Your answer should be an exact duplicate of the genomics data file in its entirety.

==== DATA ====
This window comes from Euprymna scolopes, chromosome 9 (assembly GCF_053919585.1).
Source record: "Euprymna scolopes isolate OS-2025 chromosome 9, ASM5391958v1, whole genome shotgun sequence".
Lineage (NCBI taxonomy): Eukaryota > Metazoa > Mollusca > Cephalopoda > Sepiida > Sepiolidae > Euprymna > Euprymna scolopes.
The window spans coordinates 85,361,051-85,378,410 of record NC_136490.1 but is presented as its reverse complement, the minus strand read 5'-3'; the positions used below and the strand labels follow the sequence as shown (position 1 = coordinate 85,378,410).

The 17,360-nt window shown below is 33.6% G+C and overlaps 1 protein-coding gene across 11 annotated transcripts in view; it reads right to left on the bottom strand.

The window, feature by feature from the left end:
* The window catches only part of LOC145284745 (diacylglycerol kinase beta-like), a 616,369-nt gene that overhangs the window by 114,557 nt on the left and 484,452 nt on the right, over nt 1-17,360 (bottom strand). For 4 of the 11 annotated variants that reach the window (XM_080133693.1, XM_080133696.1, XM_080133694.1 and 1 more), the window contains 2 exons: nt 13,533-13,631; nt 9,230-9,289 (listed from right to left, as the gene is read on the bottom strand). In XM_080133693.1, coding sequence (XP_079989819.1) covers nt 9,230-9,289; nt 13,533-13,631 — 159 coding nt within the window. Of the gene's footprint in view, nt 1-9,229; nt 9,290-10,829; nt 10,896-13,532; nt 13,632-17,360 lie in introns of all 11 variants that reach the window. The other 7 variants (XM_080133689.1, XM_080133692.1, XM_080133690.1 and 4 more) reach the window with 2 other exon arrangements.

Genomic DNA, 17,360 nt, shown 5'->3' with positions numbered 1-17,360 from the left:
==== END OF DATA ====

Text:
This window comes from Euprymna scolopes, chromosome 9 (assembly GCF_053919585.1).
Source record: "Euprymna scolopes isolate OS-2025 chromosome 9, ASM5391958v1, whole genome shotgun sequence".
Lineage (NCBI taxonomy): Eukaryota > Metazoa > Mollusca > Cephalopoda > Sepiida > Sepiolidae > Euprymna > Euprymna scolopes.
The window spans coordinates 85,361,051-85,378,410 of record NC_136490.1 but is presented as its reverse complement, the minus strand read 5'-3'; the positions used below and the strand labels follow the sequence as shown (position 1 = coordinate 85,378,410).

The 17,360-nt window shown below is 33.6% G+C and overlaps 1 protein-coding gene across 11 annotated transcripts in view; it reads right to left on the bottom strand.

The window, feature by feature from the left end:
* The window catches only part of LOC145284745 (diacylglycerol kinase beta-like), a 616,369-nt gene that overhangs the window by 114,557 nt on the left and 484,452 nt on the right, over nt 1-17,360 (bottom strand). For 4 of the 11 annotated variants that reach the window (XM_080133693.1, XM_080133696.1, XM_080133694.1 and 1 more), the window contains 2 exons: nt 13,533-13,631; nt 9,230-9,289 (listed from right to left, as the gene is read on the bottom strand). In XM_080133693.1, coding sequence (XP_079989819.1) covers nt 9,230-9,289; nt 13,533-13,631 — 159 coding nt within the window. Of the gene's footprint in view, nt 1-9,229; nt 9,290-10,829; nt 10,896-13,532; nt 13,632-17,360 lie in introns of all 11 variants that reach the window. The other 7 variants (XM_080133689.1, XM_080133692.1, XM_080133690.1 and 4 more) reach the window with 2 other exon arrangements.

Genomic DNA, 17,360 nt, shown 5'->3' with positions numbered 1-17,360 from the left: